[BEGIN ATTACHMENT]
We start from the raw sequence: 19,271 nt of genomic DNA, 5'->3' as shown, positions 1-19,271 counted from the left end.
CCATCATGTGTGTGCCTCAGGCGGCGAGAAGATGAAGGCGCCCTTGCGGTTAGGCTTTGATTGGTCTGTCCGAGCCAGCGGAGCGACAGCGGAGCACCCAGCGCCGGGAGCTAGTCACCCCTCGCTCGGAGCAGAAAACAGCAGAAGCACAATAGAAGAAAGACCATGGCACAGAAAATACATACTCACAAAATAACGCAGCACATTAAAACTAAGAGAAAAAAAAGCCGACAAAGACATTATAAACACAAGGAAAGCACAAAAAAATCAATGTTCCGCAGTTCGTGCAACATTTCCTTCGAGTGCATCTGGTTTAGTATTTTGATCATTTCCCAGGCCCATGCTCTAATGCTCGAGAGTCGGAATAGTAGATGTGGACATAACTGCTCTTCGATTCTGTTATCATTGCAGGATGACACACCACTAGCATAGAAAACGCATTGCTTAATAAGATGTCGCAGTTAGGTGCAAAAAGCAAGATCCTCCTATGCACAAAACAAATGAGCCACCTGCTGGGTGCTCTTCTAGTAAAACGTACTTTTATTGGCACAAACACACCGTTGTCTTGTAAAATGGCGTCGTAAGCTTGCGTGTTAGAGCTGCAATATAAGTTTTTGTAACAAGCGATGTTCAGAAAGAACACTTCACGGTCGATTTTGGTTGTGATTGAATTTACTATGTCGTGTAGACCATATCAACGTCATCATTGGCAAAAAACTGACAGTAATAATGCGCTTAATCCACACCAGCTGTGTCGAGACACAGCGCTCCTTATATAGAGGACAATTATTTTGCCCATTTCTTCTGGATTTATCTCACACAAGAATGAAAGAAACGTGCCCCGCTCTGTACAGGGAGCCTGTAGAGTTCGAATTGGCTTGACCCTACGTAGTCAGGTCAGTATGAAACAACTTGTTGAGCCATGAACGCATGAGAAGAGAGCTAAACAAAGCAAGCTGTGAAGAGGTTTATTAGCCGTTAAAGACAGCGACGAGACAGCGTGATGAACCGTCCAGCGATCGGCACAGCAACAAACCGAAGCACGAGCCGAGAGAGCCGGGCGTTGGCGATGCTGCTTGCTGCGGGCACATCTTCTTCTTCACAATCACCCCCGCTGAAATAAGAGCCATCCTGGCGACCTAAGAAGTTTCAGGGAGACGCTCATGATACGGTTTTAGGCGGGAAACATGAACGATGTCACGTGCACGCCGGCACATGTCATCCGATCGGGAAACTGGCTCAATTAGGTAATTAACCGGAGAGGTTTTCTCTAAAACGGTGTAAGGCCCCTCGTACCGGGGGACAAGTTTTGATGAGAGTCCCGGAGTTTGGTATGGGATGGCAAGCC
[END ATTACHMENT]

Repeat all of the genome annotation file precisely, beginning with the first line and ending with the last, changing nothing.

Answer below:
We start from the raw sequence: 19,271 nt of genomic DNA, 5'->3' as shown, positions 1-19,271 counted from the left end.
CCATCATGTGTGTGCCTCAGGCGGCGAGAAGATGAAGGCGCCCTTGCGGTTAGGCTTTGATTGGTCTGTCCGAGCCAGCGGAGCGACAGCGGAGCACCCAGCGCCGGGAGCTAGTCACCCCTCGCTCGGAGCAGAAAACAGCAGAAGCACAATAGAAGAAAGACCATGGCACAGAAAATACATACTCACAAAATAACGCAGCACATTAAAACTAAGAGAAAAAAAAGCCGACAAAGACATTATAAACACAAGGAAAGCACAAAAAAATCAATGTTCCGCAGTTCGTGCAACATTTCCTTCGAGTGCATCTGGTTTAGTATTTTGATCATTTCCCAGGCCCATGCTCTAATGCTCGAGAGTCGGAATAGTAGATGTGGACATAACTGCTCTTCGATTCTGTTATCATTGCAGGATGACACACCACTAGCATAGAAAACGCATTGCTTAATAAGATGTCGCAGTTAGGTGCAAAAAGCAAGATCCTCCTATGCACAAAACAAATGAGCCACCTGCTGGGTGCTCTTCTAGTAAAACGTACTTTTATTGGCACAAACACACCGTTGTCTTGTAAAATGGCGTCGTAAGCTTGCGTGTTAGAGCTGCAATATAAGTTTTTGTAACAAGCGATGTTCAGAAAGAACACTTCACGGTCGATTTTGGTTGTGATTGAATTTACTATGTCGTGTAGACCATATCAACGTCATCATTGGCAAAAAACTGACAGTAATAATGCGCTTAATCCACACCAGCTGTGTCGAGACACAGCGCTCCTTATATAGAGGACAATTATTTTGCCCATTTCTTCTGGATTTATCTCACACAAGAATGAAAGAAACGTGCCCCGCTCTGTACAGGGAGCCTGTAGAGTTCGAATTGGCTTGACCCTACGTAGTCAGGTCAGTATGAAACAACTTGTTGAGCCATGAACGCATGAGAAGAGAGCTAAACAAAGCAAGCTGTGAAGAGGTTTATTAGCCGTTAAAGACAGCGACGAGACAGCGTGATGAACCGTCCAGCGATCGGCACAGCAACAAACCGAAGCACGAGCCGAGAGAGCCGGGCGTTGGCGATGCTGCTTGCTGCGGGCACATCTTCTTCTTCACAATCACCCCCGCTGAAATAAGAGCCATCCTGGCGACCTAAGAAGTTTCAGGGAGACGCTCATGATACGGTTTTAGGCGGGAAACATGAACGATGTCACGTGCACGCCGGCACATGTCATCCGATCGGGAAACTGGCTCAATTAGGTAATTAACCGGAGAGGTTTTCTCTAAAACGGTGTAAGGCCCCTCGTACCGGGGGACAAGTTTTGATGAGAGTCCCGGAGTTTGGTATGGGATGGCAAGCC